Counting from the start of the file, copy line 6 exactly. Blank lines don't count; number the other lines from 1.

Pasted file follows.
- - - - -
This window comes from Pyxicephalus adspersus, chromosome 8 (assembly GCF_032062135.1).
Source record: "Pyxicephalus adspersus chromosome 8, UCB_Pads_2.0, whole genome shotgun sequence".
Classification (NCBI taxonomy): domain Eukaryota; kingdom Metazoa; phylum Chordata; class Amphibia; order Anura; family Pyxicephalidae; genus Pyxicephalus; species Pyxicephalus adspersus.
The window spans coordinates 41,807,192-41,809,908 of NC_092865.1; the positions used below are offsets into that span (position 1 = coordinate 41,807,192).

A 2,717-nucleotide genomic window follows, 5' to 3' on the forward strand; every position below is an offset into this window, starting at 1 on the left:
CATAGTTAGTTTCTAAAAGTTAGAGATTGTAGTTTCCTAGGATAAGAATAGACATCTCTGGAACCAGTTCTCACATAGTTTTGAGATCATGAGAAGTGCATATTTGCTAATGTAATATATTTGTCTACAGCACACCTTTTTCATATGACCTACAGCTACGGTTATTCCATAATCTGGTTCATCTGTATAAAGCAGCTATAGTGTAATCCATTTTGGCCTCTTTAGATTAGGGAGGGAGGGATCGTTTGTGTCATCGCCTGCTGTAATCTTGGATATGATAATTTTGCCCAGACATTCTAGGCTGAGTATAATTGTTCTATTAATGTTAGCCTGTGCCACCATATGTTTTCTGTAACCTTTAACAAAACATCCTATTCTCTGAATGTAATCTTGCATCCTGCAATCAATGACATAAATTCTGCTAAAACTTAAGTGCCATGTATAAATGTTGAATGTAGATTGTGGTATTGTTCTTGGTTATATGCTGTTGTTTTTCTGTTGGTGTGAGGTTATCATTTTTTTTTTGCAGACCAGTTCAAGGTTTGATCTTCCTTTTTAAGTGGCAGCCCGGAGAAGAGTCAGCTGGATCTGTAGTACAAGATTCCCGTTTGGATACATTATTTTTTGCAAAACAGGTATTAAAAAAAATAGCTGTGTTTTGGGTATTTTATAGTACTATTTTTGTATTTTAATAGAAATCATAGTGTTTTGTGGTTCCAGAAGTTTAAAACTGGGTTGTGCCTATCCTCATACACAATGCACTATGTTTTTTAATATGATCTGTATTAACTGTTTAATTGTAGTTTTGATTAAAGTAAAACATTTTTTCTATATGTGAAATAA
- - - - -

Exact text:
CATAGTTAGTTTCTAAAAGTTAGAGATTGTAGTTTCCTAGGATAAGAATAGACATCTCTGGAACCAGTTCTCACATAGTTTTGAGATCATGAGAAGTGCATATTTGCTAATGTAATATATTTGTCTACAGCACACCTTTTTCATATGACCTACAGCTACGGTTATTCCATAATCTGGTTCATCTGTATAAAGCAGCTATAGTGTAATCCATTTTGGCCTCTTTAGATTAGGGAGGGAGGGATCGTTTGTGTCATCGCCTGCTGTAATCTTGGATATGATAATTTTGCCCAGACATTCTAGGCTGAGTATAATTGTTCTATTAATGTTAGCCTGTGCCACCATATGTTTTCTGTAACCTTTAACAAAACATCCTATTCTCTGAATGTAATCTTGCATCCTGCAATCAATGACATAAATTCTGCTAAAACTTAAGTGCCATGTATAAATGTTGAATGTAGATTGTGGTATTGTTCTTGGTTATATGCTGTTGTTTTTCTGTTGGTGTGAGGTTATCATTTTTTTTTTGCAGACCAGTTCAAGGTTTGATCTTCCTTTTTAAGTGGCAGCCCGGAGAAGAGTCAGCTGGATCTGTAGTACAAGATTCCCGTTTGGATACATTATTTTTTGCAAAACAGGTATTAAAAAAAATAGCTGTGTTTTGGGTATTTTATAGTACTATTTTTGTATTTTAATAGAAATCATAGTGTTTTGTGGTTCCAGAAGTTTAAAACTGGGTTGTGCCTATCCTCATACACAATGCACTATGTTTTTTAATATGATCTGTATTAACTGTTTAATTGTAGTTTTGATTAAAGTAAAACATTTTTTCTATATGTGAAATAA